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Chemosphere. 2005 Jan;58(2):163-75.

Global sulfur emissions from 1850 to 2000.

Author information

1
Department of Economics, Sage 3208, Rensselaer Polytechnic Institute, 110, 8th Street, Troy, NY 12180-3590, USA. sternd@rpi.edu

Abstract

The ASL database provides continuous time-series of sulfur emissions for most countries in the World from 1850 to 1990, but academic and official estimates for the 1990s either do not cover all years or countries. This paper develops continuous time series of sulfur emissions by country for the period 1850-2000 with a particular focus on developments in the 1990s. Global estimates for 1996-2000 are the first that are based on actual observed data. Raw estimates are obtained in two ways. For countries and years with existing published data I compile and integrate that data. Previously published data covers the majority of emissions and almost all countries have published emissions for at least 1995. For the remaining countries and for missing years for countries with some published data, I interpolate or extrapolate estimates using either an econometric emissions frontier model, an environmental Kuznets curve model, or a simple extrapolation, depending on the availability of data. Finally, I discuss the main movements in global and regional emissions in the 1990s and earlier decades and compare the results to other studies. Global emissions peaked in 1989 and declined rapidly thereafter. The locus of emissions shifted towards East and South Asia, but even this region peaked in 1996. My estimates for the 1990s show a much more rapid decline than other global studies, reflecting the view that technological progress in reducing sulfur based pollution has been rapid and is beginning to diffuse worldwide.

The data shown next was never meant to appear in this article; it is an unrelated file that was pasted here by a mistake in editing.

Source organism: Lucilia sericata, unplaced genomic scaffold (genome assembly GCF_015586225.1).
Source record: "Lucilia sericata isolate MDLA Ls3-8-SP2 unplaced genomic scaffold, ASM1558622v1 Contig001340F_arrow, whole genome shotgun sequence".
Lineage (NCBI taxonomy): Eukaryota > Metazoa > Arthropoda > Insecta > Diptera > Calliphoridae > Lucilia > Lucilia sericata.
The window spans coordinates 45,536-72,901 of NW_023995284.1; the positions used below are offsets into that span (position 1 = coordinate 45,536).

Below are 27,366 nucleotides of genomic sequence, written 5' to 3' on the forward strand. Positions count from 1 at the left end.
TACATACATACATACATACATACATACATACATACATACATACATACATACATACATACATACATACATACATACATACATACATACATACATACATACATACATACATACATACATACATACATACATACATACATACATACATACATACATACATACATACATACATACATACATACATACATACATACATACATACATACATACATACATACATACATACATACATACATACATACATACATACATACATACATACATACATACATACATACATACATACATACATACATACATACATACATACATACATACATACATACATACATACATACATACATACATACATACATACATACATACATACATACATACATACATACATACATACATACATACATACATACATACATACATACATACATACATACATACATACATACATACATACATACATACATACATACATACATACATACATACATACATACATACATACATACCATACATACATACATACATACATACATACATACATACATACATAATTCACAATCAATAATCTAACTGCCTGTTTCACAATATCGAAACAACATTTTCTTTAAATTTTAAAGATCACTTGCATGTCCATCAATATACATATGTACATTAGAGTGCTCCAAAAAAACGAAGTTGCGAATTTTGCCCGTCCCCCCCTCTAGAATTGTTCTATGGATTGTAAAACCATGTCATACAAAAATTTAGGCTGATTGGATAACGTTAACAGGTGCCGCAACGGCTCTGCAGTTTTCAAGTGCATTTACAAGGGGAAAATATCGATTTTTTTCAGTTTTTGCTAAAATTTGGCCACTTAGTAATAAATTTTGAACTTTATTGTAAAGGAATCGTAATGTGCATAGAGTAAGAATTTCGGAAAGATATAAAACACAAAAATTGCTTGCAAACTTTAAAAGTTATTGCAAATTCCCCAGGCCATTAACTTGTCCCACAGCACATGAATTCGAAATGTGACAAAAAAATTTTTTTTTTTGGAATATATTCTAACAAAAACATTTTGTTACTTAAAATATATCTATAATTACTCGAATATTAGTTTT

[Indexed for MEDLINE]

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